Additionally, the desk auditor is required to talk with the employee's supervisor before evaluating the position and submitting the report. (Day Dep. 20:3-10.) Ms. Salamido submitted a memorandum on November 30, 2005 outlining her challenges to the findings of the initial desk audit. (Id.) As a result of the additional information received from Ms. Salamido, the position was re-evaluated. (Id.) Factor 2, Supervisory Controls, was changed as a result. (Id.)

Ms. Salamido's main objection to the first desk audit centered on Factor 2, Supervisory Controls, of the position description (PD). This factor covers the "nature and extent of direct or indirect involvement exercised by the supervisor, the employee's responsibility, the review of completed work" and the employee's expertise ". . . interpreting policy on own initiative." (Id.) Ms. Salamido noted that unlike GS-12's, GS-11 FOIA Specialists do not interpret policy but are provided specific instructions on how to apply it in a specific context. (Def.'s Ex. 33.) The extent and sophistication of the knowledge [of FOIA law] distinguishes GS-11's and GS-12's. (Id.) Additionally, plaintiff's work samples were not solely her work; others had edited them for accuracy and legal correctness. (Id.) Thus, when Ms. Thrash conducted the second desk audit, she took into account the new PD and Ms. Salamido's November 2005 memorandum and determined plaintiff was performing GS-11 work. (Id.) Ms. Thrash admitted that she would not have made the findings she did in the first desk audit had she given appropriate weight to Ms. Salamido's Supervisory Position Review Questionnaire rather than the plaintiff's work samples. (Thrash Dep. 90:10-93:21.)*fn5

Plaintiff alleges Ms. Salamido's challenge to the first desk audit, specifically to the Supervisory Controls factor, was discriminatory because it resulted in the reversal of the findings of the first desk audit and foreclosed the opportunity for plaintiff to attain promotion. (Pl.'s Opp. Summ. J. 15.) Plaintiff alleges five acts of discrimination: 1) The initial desk audit was correct and its results well-founded; 2) Ms. Salamido misrepresented her level of supervisory control over plaintiff; 3) Ms. Salamido misrepresented the complexity of plaintiff's work; 4) Ms. Salamido failed to revise plaintiff's PD until after the favorable desk audit was issued; and 5) HUD failed to implement plaintiff's revised PD. Additionally, plaintiff points to the non-promotion of Sandra Jenkins, a similarly situated African-American female GS-11 FOIA Specialist, who was also denied promotion based on accretion of duties because Ms. Salamido challenged her desk audit results. (Pl.'s Opp. Summ. J. 19.) These claims of intentional discrimination led plaintiff to file suit against HUD.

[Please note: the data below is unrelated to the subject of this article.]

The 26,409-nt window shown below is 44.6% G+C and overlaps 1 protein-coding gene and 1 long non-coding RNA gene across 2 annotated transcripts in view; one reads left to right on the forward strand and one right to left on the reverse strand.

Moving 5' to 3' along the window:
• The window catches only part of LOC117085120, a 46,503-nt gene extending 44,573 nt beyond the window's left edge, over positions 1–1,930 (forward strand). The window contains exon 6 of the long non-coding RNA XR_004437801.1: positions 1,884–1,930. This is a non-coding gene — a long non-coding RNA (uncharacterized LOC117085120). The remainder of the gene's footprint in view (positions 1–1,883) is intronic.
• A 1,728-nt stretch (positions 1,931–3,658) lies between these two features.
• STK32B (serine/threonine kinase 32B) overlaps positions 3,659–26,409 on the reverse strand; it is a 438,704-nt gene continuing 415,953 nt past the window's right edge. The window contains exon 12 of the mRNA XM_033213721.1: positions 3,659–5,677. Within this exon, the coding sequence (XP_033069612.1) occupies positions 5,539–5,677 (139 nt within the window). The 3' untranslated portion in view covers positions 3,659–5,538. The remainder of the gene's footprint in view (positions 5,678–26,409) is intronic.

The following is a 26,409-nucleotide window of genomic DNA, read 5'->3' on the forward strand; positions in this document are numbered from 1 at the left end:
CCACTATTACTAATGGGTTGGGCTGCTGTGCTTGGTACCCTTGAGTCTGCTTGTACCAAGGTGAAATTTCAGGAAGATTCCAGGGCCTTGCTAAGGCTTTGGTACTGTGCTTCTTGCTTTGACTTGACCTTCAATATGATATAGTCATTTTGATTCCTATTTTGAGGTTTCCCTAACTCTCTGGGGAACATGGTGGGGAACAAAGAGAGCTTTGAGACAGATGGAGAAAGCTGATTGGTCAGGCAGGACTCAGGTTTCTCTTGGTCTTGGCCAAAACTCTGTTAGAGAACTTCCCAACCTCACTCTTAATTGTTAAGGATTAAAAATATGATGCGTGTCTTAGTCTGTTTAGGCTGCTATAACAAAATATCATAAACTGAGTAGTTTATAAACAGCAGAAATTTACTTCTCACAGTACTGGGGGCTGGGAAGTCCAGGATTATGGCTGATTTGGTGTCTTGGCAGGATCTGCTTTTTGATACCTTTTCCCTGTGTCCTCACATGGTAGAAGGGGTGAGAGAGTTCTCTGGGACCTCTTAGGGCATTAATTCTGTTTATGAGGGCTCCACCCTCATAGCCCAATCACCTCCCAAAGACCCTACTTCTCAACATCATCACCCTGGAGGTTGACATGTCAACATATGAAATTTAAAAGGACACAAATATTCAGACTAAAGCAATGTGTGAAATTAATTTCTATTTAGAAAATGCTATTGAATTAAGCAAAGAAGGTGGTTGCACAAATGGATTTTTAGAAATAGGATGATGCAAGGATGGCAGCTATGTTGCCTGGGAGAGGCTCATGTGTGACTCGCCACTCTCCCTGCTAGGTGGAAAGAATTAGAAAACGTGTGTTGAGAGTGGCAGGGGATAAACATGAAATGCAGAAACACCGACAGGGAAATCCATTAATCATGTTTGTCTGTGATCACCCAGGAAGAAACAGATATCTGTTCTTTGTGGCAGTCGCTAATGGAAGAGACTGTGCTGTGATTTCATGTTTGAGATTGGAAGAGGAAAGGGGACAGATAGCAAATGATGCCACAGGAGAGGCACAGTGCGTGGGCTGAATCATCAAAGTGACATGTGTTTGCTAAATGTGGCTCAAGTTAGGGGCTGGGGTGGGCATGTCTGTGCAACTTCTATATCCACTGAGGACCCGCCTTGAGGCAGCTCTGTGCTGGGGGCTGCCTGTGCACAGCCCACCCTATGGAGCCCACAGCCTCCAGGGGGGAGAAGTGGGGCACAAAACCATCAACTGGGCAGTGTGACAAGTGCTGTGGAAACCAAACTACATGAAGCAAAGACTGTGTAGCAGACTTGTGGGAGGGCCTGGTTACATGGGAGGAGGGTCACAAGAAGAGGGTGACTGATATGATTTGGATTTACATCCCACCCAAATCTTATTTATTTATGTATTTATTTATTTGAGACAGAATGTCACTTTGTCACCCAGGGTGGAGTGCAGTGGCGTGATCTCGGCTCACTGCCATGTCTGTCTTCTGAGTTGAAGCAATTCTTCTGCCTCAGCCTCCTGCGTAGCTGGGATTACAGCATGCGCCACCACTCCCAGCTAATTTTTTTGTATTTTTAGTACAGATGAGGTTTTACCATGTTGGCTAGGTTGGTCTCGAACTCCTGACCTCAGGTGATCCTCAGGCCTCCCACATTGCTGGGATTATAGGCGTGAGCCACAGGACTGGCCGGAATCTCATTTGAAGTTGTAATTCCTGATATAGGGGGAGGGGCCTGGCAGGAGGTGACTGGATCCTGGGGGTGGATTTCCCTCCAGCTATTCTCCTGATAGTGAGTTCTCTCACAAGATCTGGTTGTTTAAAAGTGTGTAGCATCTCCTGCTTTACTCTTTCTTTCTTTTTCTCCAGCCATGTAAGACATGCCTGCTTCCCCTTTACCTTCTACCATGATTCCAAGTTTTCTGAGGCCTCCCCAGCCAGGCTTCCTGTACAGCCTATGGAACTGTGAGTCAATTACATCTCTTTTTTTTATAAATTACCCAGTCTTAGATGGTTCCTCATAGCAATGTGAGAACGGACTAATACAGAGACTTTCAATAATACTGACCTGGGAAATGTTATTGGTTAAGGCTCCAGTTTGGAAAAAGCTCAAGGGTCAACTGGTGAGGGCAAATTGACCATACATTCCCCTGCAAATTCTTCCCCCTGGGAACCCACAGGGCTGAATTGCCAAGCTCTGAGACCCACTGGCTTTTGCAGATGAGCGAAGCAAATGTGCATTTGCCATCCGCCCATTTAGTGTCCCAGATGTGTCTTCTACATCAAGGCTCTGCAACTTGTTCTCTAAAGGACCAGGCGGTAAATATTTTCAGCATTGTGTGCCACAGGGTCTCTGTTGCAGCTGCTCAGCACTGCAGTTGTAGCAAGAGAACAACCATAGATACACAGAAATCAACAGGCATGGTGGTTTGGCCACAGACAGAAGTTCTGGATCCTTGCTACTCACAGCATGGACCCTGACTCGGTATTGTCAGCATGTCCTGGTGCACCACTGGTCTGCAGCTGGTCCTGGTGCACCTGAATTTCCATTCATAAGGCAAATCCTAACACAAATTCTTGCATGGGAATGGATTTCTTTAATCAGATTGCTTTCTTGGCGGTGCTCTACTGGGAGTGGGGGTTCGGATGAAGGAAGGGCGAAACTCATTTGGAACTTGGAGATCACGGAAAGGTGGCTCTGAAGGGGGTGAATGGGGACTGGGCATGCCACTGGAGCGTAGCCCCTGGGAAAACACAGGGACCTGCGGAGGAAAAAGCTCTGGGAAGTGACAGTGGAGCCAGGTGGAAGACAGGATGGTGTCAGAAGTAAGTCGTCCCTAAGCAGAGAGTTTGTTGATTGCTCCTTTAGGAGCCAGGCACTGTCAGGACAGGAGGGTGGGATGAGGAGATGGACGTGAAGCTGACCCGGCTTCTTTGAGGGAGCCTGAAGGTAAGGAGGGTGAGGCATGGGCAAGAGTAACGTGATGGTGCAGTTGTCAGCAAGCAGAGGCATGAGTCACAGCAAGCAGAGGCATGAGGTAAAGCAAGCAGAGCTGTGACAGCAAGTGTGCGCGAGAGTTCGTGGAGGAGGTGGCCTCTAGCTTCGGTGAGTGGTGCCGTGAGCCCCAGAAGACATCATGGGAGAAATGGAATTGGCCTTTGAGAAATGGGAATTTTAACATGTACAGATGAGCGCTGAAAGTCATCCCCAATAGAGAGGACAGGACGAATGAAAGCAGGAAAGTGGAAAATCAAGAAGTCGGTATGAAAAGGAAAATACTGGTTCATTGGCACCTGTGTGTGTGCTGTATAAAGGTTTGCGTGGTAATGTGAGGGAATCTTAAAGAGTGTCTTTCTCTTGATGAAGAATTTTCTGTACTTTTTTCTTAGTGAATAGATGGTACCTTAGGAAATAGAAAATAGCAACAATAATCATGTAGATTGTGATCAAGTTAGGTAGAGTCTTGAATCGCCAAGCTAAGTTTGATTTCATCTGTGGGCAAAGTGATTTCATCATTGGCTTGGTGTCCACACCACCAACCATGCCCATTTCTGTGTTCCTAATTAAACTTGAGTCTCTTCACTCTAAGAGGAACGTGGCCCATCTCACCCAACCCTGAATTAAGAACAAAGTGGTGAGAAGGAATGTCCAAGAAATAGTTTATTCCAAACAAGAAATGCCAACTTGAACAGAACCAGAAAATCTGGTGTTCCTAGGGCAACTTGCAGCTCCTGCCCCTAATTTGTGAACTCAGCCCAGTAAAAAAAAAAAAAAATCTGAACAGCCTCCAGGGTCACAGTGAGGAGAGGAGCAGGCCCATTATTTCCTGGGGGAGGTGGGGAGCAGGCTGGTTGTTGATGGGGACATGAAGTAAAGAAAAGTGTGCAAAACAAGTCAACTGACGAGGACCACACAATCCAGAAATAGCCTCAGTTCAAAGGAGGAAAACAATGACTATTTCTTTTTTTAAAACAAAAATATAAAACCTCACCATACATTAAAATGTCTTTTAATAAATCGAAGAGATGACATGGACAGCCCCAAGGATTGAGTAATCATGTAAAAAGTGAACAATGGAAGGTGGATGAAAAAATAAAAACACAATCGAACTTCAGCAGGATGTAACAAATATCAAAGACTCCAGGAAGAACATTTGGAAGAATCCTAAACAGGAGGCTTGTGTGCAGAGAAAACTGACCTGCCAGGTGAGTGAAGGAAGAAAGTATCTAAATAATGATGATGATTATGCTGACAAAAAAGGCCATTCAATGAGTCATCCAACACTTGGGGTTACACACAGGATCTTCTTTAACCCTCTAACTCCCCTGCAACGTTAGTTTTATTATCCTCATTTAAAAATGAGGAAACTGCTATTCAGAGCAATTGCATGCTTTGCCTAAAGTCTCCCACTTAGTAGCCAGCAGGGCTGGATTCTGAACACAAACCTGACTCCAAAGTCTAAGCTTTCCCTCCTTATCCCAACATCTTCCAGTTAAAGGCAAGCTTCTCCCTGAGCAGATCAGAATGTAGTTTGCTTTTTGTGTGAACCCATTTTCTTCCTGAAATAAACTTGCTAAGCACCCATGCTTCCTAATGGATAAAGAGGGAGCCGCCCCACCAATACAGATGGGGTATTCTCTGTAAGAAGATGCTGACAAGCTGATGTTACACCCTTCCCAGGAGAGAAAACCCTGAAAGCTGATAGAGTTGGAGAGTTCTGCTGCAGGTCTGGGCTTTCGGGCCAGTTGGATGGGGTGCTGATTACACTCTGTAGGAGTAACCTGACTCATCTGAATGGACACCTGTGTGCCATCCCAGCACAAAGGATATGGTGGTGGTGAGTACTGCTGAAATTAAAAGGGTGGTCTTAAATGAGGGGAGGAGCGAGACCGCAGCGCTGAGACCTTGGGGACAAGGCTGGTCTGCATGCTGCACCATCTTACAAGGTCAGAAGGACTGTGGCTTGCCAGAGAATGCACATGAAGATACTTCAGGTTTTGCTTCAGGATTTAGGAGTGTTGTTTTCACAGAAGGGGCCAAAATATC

II. LEGAL STANDARD

Summary judgment is appropriate when "the pleadings, the discovery and disclosure materials on file, and any affidavits show that there is no genuine issue as to any material fact and that the movant is entitled to judgment as a matter of law." FED. R. CIV. P. 56(c). The burden is on the moving party to demonstrate that there is an "absence of a genuine issue of material fact" in dispute. Celotex Corp. v. Catrett, 477 U.S. 317, 323 (1986). The non-moving party's evidence is to be believed, and all reasonable inferences from the record are to be drawn in the non-moving party's favor. Anderson v. Liberty Lobby, Inc., 477 U.S 242, 255 (1986). It is not enough, however, for the non-moving party to show that there is "some factual dispute." Id. at 247. "Only disputes over facts that might affect the outcome of the suit under the governing law will ...